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Why Do We Need Personal Property Rights?

Personal property rights are the basic building blocks of any legal system. Professor James Stern explains that all societies require rules to govern actions. People need to be secure in their right to own something without interference from either other individuals or the government. This security is what enables societies to function because people utilize their property to live and participate in the community. https://youtube.com/watch?v=esmOB7mDrY4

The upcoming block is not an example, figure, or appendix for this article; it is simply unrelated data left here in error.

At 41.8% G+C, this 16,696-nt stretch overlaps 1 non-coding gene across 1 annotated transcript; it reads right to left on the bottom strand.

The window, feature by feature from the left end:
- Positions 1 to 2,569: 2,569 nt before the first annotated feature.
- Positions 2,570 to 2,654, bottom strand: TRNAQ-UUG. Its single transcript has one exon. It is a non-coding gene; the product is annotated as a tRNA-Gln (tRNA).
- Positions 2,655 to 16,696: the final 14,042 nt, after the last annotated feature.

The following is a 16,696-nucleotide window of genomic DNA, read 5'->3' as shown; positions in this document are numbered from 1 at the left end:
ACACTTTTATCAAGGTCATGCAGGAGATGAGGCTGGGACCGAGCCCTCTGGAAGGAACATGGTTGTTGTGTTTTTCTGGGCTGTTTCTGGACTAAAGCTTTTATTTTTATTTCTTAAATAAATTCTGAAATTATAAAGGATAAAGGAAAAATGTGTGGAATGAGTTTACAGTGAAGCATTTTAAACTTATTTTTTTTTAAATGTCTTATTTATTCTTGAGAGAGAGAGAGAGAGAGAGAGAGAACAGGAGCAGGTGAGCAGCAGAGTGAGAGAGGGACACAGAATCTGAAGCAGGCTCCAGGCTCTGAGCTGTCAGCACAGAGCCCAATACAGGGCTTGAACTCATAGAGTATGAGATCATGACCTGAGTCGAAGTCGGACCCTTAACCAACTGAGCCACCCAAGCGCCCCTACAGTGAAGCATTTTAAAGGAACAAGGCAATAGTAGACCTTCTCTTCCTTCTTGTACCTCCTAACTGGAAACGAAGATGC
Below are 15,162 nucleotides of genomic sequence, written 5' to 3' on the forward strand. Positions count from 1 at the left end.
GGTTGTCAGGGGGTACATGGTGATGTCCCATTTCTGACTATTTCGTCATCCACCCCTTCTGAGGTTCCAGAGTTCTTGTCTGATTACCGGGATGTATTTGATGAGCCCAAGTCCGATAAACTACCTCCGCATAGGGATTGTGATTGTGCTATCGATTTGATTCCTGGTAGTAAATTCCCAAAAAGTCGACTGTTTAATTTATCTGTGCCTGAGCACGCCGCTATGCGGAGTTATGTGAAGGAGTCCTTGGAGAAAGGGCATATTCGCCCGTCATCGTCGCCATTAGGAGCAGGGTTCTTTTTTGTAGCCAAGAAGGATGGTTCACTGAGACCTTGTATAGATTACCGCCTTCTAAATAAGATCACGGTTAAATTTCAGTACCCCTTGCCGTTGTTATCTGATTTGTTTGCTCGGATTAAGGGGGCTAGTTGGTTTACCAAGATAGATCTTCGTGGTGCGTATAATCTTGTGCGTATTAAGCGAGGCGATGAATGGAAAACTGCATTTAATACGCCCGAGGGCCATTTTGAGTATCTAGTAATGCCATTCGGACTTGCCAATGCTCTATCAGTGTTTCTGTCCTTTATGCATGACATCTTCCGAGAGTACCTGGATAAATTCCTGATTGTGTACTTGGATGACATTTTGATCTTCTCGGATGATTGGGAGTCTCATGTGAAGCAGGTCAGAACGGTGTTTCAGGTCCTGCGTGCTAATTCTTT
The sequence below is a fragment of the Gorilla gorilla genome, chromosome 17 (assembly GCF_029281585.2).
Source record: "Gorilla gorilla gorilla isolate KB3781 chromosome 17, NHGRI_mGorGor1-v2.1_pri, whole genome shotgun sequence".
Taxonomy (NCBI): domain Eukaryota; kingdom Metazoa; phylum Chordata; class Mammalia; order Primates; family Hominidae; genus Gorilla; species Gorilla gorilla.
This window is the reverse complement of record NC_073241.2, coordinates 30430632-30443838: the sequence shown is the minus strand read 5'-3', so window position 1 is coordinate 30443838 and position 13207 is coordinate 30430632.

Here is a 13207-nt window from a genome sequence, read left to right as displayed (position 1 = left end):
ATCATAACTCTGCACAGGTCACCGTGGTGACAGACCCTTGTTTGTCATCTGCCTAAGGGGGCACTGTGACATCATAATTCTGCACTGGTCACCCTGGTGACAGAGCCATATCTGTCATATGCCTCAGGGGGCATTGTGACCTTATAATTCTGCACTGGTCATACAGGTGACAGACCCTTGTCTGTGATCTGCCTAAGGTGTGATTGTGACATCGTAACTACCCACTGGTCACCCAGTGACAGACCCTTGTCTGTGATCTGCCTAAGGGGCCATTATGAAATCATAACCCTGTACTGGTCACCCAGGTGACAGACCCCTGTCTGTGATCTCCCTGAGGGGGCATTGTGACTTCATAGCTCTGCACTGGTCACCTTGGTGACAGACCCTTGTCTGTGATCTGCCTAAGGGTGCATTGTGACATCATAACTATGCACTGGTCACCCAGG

Property rights are a really fundamental part of any legal, or I might even just say normative system, a normative system in the sense of a set of rules that tells you what to do and what not to do. In any kind of moderately complex setting of different people, you're going to have to have rules that govern what's done with different things at different times. Even in say, Soviet Russia, they had a law of personal property. It wasn't the case you could just go down the street or go into someone's apartment and just take someone's shirt or take their broom that they swept the floor with. People had rights of a sort in personal objects there as well. That's a kind of very fundamental building block of any legal system. This is true for a couple of different reasons. One is that you need security of expectations in the resources that you use around you, in part so that you know what the effects of the decisions that you make are going to be. If you plow a field and plant seeds in it, you want to know that when all is said and done, you're going to be able to reap the harvest from that planting. Similarly, if you park your car on the street, you want to know that it's going to be there when you get back. Even when you're sharing things, that usually at the end of the day needs to be backed up by some kind of ultimate authority who's got control over what happens to stuff. You've got to have rules that govern that. Then property also turns out to be kind of important in a mirror image sort of secondary way as against government authorities as a way of spreading out decision-making power so it's not simply concentrated in a single set of hands that can act in an arbitrary manner. Property carves out a realm of freedom for individuals where they can pursue their own interests and sort of determine the ingredients of their own lives without needing a permission slip every time from a kind of central governing authority. That turns out to be quite important too and sets up as well a kind of a check or a rival center of power or rival centers of power as against any single centralizing authority that might be brought to bear.

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